Grassroots mobilisation: Saftu considers organising in cannabis sector, following ConCourt ruling
fin24 [November 27, 2018]
The South African Federation of Trade Unions (Saftu) is considering organising workers in the cannabis sector, following the Constitutional Court judgment decriminalising the private use of marijuana.
On Tuesday, the union federation said workers’ rights in the burgeoning cannabis industry needed protection.
“Saftu will consider recruiting and organising the new cannabis sector of workers, which is about to take off as a result of change in the milestone Constitutional Court judgment, which will force a rethinking of all legislation and may see government allowing mass production of marijuana for medical purposes.
“Already the local and multinational corporations are working for this eventuality,” the federation said in a statement.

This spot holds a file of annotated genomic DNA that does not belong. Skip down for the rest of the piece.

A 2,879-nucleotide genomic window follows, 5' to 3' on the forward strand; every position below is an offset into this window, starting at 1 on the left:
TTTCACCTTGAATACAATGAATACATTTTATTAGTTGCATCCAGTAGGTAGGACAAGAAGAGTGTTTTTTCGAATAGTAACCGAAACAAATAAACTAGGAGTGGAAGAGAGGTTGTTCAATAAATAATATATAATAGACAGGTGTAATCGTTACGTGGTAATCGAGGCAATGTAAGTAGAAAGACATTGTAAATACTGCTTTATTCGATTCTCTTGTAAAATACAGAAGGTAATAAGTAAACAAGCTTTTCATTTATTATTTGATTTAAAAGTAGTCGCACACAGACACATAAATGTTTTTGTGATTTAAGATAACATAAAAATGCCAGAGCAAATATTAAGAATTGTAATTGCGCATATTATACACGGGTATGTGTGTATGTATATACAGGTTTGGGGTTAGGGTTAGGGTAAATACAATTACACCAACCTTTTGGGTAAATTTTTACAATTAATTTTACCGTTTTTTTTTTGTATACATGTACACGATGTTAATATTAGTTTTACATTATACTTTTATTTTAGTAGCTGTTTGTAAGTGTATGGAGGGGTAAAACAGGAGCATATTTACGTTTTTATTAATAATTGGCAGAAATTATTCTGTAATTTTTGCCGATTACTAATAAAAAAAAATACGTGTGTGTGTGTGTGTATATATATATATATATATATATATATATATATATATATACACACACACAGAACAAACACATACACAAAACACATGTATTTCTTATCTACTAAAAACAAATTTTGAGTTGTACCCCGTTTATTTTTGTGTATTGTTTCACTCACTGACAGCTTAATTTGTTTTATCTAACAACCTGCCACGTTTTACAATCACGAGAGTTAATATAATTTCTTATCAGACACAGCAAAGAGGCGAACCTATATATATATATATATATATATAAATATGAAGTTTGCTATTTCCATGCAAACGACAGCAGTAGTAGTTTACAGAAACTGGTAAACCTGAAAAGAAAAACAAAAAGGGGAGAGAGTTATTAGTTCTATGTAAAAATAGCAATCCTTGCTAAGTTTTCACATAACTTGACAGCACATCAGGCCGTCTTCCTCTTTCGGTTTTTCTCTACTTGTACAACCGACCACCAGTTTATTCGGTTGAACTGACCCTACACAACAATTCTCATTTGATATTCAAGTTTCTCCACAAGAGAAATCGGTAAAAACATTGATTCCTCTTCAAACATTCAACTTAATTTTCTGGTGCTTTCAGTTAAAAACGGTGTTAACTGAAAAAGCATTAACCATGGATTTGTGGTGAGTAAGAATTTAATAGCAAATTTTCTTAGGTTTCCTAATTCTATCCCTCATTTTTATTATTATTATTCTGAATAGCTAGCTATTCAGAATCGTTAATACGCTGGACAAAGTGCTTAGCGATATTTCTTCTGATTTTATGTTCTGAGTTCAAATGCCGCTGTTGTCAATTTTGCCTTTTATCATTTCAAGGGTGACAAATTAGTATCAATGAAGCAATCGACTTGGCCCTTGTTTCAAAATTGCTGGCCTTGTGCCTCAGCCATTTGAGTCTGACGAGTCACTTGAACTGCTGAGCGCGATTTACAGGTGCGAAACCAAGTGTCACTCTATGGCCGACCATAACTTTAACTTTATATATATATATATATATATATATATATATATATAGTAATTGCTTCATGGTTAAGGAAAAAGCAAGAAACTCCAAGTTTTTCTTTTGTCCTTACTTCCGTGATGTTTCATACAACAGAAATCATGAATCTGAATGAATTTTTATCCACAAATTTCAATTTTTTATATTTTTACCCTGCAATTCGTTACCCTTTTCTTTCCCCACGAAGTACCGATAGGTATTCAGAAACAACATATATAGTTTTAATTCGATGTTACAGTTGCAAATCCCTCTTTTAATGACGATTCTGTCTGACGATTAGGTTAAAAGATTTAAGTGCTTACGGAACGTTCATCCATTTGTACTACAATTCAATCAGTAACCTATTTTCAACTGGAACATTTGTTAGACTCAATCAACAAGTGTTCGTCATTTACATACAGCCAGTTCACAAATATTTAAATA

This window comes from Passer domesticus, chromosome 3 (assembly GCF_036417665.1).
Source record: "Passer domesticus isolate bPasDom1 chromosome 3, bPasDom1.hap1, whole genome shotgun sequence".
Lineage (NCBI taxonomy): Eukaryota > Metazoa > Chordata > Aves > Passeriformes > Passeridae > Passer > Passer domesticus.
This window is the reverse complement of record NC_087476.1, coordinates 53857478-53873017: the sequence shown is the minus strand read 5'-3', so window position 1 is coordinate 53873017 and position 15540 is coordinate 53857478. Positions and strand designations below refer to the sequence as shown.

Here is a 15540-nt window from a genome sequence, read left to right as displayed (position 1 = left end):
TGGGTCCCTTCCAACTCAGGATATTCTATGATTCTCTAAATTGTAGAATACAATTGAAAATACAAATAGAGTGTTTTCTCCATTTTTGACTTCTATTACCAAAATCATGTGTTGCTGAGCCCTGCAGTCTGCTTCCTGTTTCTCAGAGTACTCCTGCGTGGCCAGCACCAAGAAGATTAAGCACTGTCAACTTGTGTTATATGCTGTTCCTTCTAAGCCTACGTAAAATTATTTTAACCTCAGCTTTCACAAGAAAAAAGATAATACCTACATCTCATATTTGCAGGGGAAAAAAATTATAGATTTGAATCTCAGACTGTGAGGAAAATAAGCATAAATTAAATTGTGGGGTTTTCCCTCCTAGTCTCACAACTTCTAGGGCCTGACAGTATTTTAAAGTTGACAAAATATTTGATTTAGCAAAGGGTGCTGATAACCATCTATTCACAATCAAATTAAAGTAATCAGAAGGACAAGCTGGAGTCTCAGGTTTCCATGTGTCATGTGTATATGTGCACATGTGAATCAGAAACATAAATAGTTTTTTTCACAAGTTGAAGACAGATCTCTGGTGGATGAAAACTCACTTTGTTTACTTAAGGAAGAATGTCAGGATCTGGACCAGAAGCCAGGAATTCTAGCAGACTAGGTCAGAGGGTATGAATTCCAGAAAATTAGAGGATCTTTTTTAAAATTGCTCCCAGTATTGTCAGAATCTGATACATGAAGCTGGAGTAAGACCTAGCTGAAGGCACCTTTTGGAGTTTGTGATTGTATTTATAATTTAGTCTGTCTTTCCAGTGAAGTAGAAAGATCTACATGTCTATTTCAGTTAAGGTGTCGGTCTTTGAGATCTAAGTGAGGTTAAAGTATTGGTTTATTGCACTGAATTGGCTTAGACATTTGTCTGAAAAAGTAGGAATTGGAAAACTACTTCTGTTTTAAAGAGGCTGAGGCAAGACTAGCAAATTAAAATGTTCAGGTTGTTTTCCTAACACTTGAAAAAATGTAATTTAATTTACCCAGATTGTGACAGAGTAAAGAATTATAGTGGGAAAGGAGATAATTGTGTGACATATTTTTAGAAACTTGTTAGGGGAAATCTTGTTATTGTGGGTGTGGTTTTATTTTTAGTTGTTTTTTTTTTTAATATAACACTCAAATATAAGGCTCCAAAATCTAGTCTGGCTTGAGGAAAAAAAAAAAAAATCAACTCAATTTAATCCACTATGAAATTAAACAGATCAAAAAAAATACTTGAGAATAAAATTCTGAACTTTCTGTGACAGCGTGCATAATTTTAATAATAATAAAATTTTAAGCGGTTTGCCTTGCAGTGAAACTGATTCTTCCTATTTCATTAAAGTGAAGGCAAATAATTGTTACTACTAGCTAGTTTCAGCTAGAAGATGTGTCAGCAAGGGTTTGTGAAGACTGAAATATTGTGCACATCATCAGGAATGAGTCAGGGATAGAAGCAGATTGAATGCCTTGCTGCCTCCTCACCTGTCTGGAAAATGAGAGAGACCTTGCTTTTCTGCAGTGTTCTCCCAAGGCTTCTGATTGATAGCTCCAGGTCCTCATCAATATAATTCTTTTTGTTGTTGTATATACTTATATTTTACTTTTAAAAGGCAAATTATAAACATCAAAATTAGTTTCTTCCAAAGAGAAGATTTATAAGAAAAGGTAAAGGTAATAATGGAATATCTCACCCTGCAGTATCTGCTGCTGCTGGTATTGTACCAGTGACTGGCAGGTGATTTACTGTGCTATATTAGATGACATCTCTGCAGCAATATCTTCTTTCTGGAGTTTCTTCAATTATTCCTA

Saftu held a press briefing on Tuesday to report on a meeting of its national executive committee, which took place last week.
One of its resolutions taken was that the federation should not be “left behind”, and should “position itself” to start organising in the cannabis sector.
At the same time, Saftu said it needed to ensure that workers’ rights to use marijuana, in line with the Constitutional Court’s ruling, were protected.
ConCourt ruling on marijuana
In September, the court ruled that the personal use of marijuana in a private space was not criminal.
“Saftu will work with the Cannabis Development Council of South Africa and the Traditional Healers Associations to ensure that workers in the new industry are protected,” Saftu said on Tuesday.
Saftu also said it aimed to recruit the 76% of workers who were not unionised, including casual labourers and those working for labour brokers. The federation said it planned to release all six of its national office bearers to drive the recruitment campaign on the ground, and create a pool of 50 volunteers in every area to drive it.
Pamphlets would also be distributed in both the public and private sector, highlighting the “brutal exploitation” of “workers condemned to more precarious forms of work”.